Intramuros is the old walled city of Manila located along the southern bank of the Pasig River.[15] The historic city was home to centuries-old churches, schools, convents, government buildings and residences, the best collection of Spanish colonial architecture before much of it was destroyed by the bombs of World War II. Of all the buildings within the 67-acre city, only one building, the San Agustin Church, survived the war.

Fort Santiago[edit]

Fort Santiago (Fuerza de Santiago) is a defense fortress established by Spanish conquistador, Miguel López de Legazpi. The fort is the citadel of the walled city of Intramuros, in Manila. The location of Fort Santiago was also once the site of the palace and kingdom of Rajah Suliman, king of Maynila of pre-Spanish era.[16] It was destroyed by the conquistadors upon arriving in 1570, encountering several bloody battles with the Muslims and native Tagalogs. The Spaniards destroyed the native settlements and erected Fuerza de Santiago in 1571.

Augustinian churches[edit]

Interior of the San Agustín Church with magnificent trompe l'oeil mural on its ceiling and walls

The order of the Augustinians, Augustinian Province of the Most Holy Name of Jesus of the Philippines, built many churches all over the Philippines. These magnificent structures can still be found throughout the Philippine Islands.

The Paoay Church in Ilocos Norte is one of the most prominent types of these churches. This unique specimen of Filipino architecture from the Spanish era has been included in the World Heritage Sites List of the UNESCO. The church was built by the Augustinian friars from 1694 until 1710. It shows the earthquake proof baroque style architecture. The bell tower served as an observation post in 1896 for the Katipuneros during the Philippine revolution against the Spaniards, and again by the Filipino guerillas during the Japanese occupation in World War II.[17]

San Agustín Church and Monastery, built between 1587 and 1606, is one of the oldest churches in the Philippines, and the only building left intact after the destruction of Intramuros during the Battle of Manila (1945). The present structure is actually the third to stand on the site and has survived seven major earthquakes, as well as the wars in Manila. The church remains under the care of the Augustinians who founded it. The church also houses the legacies of the Spanish conquistadors, Miguel López de Legazpi, Juan de Salcedo and Martín de Goiti who are buried and laid to rest in a tomb, underneath the church.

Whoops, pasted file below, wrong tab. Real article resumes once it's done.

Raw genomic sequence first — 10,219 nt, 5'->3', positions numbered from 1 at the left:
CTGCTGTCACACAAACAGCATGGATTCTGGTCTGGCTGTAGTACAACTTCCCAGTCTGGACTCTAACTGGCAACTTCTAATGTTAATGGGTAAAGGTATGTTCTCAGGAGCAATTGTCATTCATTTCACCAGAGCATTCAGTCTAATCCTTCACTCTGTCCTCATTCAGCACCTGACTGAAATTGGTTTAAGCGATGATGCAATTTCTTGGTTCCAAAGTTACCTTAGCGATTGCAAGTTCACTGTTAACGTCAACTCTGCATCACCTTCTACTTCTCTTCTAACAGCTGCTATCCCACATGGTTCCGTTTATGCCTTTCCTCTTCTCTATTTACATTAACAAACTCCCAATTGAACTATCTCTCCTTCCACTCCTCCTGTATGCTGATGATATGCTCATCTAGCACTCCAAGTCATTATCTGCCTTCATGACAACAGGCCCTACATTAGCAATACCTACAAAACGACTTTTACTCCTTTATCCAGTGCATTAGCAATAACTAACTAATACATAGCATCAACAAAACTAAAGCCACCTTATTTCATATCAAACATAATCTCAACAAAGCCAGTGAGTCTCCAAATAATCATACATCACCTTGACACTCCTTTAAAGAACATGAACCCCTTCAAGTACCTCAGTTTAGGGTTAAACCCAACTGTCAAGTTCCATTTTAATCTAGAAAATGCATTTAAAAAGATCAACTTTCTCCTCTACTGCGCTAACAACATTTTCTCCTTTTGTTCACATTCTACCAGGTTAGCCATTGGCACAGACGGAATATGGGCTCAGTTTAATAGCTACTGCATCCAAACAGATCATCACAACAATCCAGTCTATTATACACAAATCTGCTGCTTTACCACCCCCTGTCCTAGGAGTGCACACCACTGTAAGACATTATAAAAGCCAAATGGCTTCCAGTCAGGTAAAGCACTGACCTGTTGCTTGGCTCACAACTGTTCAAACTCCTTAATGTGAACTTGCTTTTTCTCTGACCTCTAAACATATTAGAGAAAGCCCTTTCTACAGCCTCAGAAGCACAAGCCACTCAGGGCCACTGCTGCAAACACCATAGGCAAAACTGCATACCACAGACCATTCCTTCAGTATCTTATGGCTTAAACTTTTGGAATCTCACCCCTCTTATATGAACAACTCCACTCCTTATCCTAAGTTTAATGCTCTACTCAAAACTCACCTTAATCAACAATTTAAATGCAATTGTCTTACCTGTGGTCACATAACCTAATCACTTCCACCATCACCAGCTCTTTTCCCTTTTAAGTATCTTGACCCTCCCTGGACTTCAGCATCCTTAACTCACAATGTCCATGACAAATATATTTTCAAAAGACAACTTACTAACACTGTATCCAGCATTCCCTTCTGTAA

The church has 14 side chapels and a trompe-l'oeil ceiling. Up in the choir loft are the hand-carved 17th-century seats of molave, a beautiful tropical hardwood. Adjacent to the church is a small museum run by the Augustinian order, featuring antique vestments, colonial furniture, and religious paintings and icons. It was named a National Historical Landmark by the Philippine government in 1976.[18] Together with three other ancient churches in the country, it was designated as part of the World Heritage Site "Baroque Churches of the Philippines" in 1993.

American colonial period[edit]

The Manila Central Post Office is part of the Daniel Burnham plan for Manila.
The Silliman Hall in Dumaguete, an example of a Stick style American architecture

With the arrival of the Americans in 1898 came a new breed of architectural structures in the Philippines. Foremost of the American contributions to the country was the establishment of civil government. This led to the erection of government buildings from the city all the way to the municipal level. Designed in the most respectable manner, these government houses resembled Greek or Roman architecture.[19]

The revival period, popular at the turn of the century, became the foremost architectural parlance of the era as seen in such buildings particularly in Manila. Education of the masses also became the thrust of the American occupation, as such, public education was established, foremost of which is the University of the Philippines.[citation needed] With American rule firmly established in the Philippines, the military government at the time invited the well-known architect and urban planner Daniel Burnham to develop Manila.[20] Burnham’s arrival led to the formation of the Burnham Plan which identifies the city of Manila as a uniquely European city in the tropics and as such opposed to develop its architecture in line with the existing style. The style of architecture, as suggested, varies little from existing architecture at the time as typified by the Manila Hotel.[21] New structures continued the use of conventional motifs but were made of more durable materials such as concrete. This style of architecture prevailed even after the turn of the century.

The Luneta Hotel, located in Kalaw Avenue, is one of the remaining structures that survived the liberation of Manila in 1945. The hotel was completed in 1918. According to Dean Joseph Fernandez of the University of Santo Tomas, the hotel was designed by the Spanish architect-engineer Salvador Farre. The structure is the only remaining example of the French Renaissance architecture with Filipino stylized Beaux-Arts architecture in the Philippines to date.

At the Far Eastern University (FEU) in Quiapo, Manila, five Art Deco structures on the campus were designed by National Artist Pablo Antonio. Three were built before World War II and two, after. Although FEU buildings were totally damaged during the war, the university was restored to its original Art Deco design immediately after. The university was given a UNESCO Asia Pacific-Heritage Award for Cultural Heritage in 2005 for the outstanding preservation of its Art Deco structures.[22]

El fraile island "The concrete battleship"[edit]

Fort Drum

.

The El Fraile Island or Fort Drum, also known as "the concrete battleship," is a heavily fortified island situated at the mouth of Manila Bay in the Philippines, due south of Corregidor Island. The reinforced concrete fortress shaped like a battleship was built by the United States in 1909 as one of the harbor defenses at the wider South Channel entrance to the bay during the American colonial period. It was captured and occupied by the Japanese during World War II, and was recaptured by the U.S. after igniting petroleum and gasoline in the fort, leaving it permanently out of commission.